Corinth Today Editorial
There are concerns about the current executive director situation at Region IV Mental Health Services based in Corinth.
The taxpayer-funded agency, which provides substance abuse and mental health services to five counties, is currently without an executive director.
The Region IV board recently appointed Jason Ramey of Booneville as the interim executive director after Charlie Spearman Sr. of Booneville retired in June.
Region IV Board Chairman Greg Collier said the board has not advertised the executive director position and that Mr. Ramey is the only person being considered for the job at this time.
It seems that it would be a good idea to open up the important position to competition to see who might apply. If the job were publicly advertised there may be a number of people with many credentials in the mental health field apply.
This is not a knock against Mr. Ramey and the experience he brings to the table. It just begs the question as to why the Region IV board would not even consider other candidates for a position of this stature and importance. Region IV board members are appointed by the boards of supervisors from Alcorn, Prentiss, Tippah, DeSoto and Tishomingo counties.
What would be the harm in advertising the position?
Mr. Ramey could very well be the best person for the job. We have found him to be nice, approachable and professional when we have spoken with him in person and on the phone.
Mr. Ramey has been associated with the mental health business for more than 13 years. Prior to coming to Region IV in 2016, he said he ran the inpatient psychiatric unit for geriatric patients for Horizon Health at Baptist Memorial Hospital in Booneville. With Horizon, he also traveled throughout the United States to help establish psychiatric programs and train directors. He was also a master instructor for the company’s crisis intervention program.
But it is unclear if his educational background with a master’s in business administration qualifies him to be an executive director of a community mental health center like Region IV. Under Department of Mental Health Operational Standards, an executive director should have a minimum of a master’s degree in mental health or a related field to ensure agency funding and certification.
Mr. Ramey could not be reached for comment to determine whether he planned on going back to school to obtain additional education.
But Region IV Chairman Collier said it was very possible that Ramey could go back to school if needed. The Region IV board can take as long as it wants to appoint a full-time director, Collier said. That would presumably give Mr. Ramey time to get additional education.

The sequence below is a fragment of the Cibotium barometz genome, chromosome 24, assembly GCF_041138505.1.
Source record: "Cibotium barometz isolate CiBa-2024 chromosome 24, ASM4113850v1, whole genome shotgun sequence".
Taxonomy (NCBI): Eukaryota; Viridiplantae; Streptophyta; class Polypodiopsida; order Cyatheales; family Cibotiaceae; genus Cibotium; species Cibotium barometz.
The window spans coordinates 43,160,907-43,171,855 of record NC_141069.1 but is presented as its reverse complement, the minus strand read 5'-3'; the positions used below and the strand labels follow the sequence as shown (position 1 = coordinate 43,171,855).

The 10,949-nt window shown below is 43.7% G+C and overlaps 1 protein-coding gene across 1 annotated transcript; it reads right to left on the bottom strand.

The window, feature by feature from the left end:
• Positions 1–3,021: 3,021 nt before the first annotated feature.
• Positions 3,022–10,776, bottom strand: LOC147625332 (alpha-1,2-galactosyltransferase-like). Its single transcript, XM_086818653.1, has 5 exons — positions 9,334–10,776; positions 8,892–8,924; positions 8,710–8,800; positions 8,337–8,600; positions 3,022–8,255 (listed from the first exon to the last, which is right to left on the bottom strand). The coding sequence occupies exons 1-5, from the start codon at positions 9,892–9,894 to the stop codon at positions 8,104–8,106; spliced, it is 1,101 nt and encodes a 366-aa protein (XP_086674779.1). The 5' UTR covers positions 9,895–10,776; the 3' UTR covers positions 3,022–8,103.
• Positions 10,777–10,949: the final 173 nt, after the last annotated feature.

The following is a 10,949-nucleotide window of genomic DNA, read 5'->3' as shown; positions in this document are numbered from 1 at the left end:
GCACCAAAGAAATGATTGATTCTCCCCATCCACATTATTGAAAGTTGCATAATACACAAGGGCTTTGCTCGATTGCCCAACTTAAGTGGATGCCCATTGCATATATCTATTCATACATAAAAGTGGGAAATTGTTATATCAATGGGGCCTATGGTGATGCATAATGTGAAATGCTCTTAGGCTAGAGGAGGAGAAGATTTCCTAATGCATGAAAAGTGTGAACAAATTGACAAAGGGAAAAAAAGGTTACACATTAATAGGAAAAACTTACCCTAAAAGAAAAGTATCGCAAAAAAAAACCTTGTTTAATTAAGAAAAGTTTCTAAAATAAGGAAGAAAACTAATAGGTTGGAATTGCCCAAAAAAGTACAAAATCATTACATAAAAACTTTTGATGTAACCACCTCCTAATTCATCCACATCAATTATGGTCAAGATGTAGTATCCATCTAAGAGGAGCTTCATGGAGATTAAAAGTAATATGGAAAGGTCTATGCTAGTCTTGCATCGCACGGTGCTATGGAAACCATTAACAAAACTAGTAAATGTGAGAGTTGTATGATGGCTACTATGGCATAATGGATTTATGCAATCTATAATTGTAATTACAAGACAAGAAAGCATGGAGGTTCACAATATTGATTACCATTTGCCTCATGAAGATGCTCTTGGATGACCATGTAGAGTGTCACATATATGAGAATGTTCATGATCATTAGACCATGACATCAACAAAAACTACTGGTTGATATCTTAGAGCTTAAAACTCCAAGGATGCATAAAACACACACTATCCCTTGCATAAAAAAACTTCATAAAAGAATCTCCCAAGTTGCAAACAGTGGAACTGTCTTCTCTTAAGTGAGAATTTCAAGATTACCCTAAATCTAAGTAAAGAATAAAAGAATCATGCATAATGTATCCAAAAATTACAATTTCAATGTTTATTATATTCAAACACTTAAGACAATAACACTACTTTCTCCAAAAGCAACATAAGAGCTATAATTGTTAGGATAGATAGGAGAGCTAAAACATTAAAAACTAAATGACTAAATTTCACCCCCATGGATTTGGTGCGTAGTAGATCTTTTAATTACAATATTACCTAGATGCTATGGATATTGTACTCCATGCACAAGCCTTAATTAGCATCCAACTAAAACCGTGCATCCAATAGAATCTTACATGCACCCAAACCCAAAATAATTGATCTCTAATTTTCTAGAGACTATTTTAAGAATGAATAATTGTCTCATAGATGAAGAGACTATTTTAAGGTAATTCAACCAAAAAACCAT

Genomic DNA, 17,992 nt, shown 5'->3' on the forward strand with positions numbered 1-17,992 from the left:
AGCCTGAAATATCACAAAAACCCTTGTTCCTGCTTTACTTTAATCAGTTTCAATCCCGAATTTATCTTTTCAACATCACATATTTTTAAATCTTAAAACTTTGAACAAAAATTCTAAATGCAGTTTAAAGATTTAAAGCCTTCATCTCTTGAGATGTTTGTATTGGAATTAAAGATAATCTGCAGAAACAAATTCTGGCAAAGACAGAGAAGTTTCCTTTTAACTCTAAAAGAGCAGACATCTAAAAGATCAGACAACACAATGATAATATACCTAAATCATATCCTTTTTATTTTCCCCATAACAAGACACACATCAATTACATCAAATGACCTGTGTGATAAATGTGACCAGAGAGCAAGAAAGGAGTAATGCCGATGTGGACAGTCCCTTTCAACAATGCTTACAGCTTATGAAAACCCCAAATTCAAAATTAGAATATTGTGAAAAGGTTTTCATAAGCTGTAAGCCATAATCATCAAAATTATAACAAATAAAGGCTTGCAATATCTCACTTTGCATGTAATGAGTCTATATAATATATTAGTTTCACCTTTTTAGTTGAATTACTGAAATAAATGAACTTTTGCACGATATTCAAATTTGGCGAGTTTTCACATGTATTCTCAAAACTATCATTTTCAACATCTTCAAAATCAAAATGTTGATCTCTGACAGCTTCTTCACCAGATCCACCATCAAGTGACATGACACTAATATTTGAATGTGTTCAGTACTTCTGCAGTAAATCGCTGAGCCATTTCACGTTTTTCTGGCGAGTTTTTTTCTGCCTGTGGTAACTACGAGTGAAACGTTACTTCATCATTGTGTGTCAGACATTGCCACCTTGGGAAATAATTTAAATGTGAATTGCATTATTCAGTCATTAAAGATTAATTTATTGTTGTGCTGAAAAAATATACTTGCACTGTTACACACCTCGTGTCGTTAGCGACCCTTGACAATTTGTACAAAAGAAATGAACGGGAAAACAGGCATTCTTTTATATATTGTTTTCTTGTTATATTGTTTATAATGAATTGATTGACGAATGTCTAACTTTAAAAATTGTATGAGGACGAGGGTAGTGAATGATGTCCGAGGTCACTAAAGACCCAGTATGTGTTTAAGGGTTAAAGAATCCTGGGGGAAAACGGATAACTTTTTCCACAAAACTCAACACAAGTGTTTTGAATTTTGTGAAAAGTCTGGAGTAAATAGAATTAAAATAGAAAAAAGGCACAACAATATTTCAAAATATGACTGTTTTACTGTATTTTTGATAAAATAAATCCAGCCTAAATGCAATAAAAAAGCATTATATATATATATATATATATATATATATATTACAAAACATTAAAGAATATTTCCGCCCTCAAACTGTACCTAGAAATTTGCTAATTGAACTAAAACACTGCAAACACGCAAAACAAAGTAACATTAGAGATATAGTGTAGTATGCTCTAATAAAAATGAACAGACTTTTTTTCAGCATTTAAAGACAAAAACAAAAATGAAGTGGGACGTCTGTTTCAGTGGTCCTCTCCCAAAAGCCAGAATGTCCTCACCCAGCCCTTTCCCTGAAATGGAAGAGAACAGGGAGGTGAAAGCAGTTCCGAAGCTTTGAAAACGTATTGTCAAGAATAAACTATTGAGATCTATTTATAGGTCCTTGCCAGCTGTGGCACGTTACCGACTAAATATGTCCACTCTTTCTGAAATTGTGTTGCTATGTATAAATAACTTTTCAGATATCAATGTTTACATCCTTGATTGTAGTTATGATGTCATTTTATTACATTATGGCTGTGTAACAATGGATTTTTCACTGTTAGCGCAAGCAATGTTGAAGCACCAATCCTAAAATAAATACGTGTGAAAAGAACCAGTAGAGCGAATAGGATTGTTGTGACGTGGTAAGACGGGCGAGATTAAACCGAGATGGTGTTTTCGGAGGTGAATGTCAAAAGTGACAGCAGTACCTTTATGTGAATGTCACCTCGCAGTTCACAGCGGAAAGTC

But if Mr. Ramey is not qualified at this time, should Region IV and the taxpayers of five counties wait for him to get the needed credentials? If Mr. Ramey is not qualified right now, other people are. Why not advertise the position and see if they apply?
Our region has major mental health and substance abuse problems that need to be addressed today. There are a lot of hurting people in Alcorn County and the surrounding area. There have been suicides and drug overdoses. The agency has already been without a full-time executive director for more than four months.
Developmental disabilities such as autism are also very important.
Mental health has come to the national forefront in recent years as an issue that needs serious attention. President Donald Trump pointed to the country’s mental health problems when he discussed the recent Texas church shooting that left 26 people dead. There are drug epidemics related to methamphetamine and opioids.
Another problem with not advertising the position is that it could create the wrong and unintended image. You see, Mr. Ramey’s mom, Judy Ramey, is a former Region IV board member, and his wife works for the agency as a case manager. There is no indication that Mr. Ramey is getting special treatment, but the position should be advertised to at least eliminate any potential appearance of that.
If multiple people apply, Mr. Ramey could very well get the job given his more than 13 years working in the mental health business.
Corinth Today reached out to other community mental health centers in Mississippi and obtained the educational background of their executive directors. Ricado Fraga, who is the executive director of the community mental health center based in Tupelo, has two master’s degrees— one in mental health and one in rehabilitation. Fraga is also a licensed professional counselor in Mississippi and a nationally certified counselor.
Sherlene Vince, the executive director in McComb, has a master’s degree in social work, and Maurice Kahlmuf, executive director in Meridian, has a master’s degree in counseling and has worked as a therapist. Dave Van, executive director of the Brandon-based center, has a master’s degree in counseling and is a nationally licensed marriage and family therapist.
Indeed, Ramey brings an impressive list of credentials with the combination of a business education and experience working in a mental health setting. Having an understanding of business would clearly be beneficial to an agency such as Region IV, which has revenue of some $25 million and several hundred employees.
But the Region IV board members should do their due diligence and consider other candidates as well. The Region IV website has a page that advertises other job openings in the agency. Why not this one?
The Region IV board should be praised for taking its time before naming a full-time executive director. But it should use that time wisely and evaluate a full field of candidates.
State statute says mental health board members are to “promote the general mental health of the people of the region.”
Without considering other candidates for the Region IV executive director we’re not sure they are fulfilling that directive.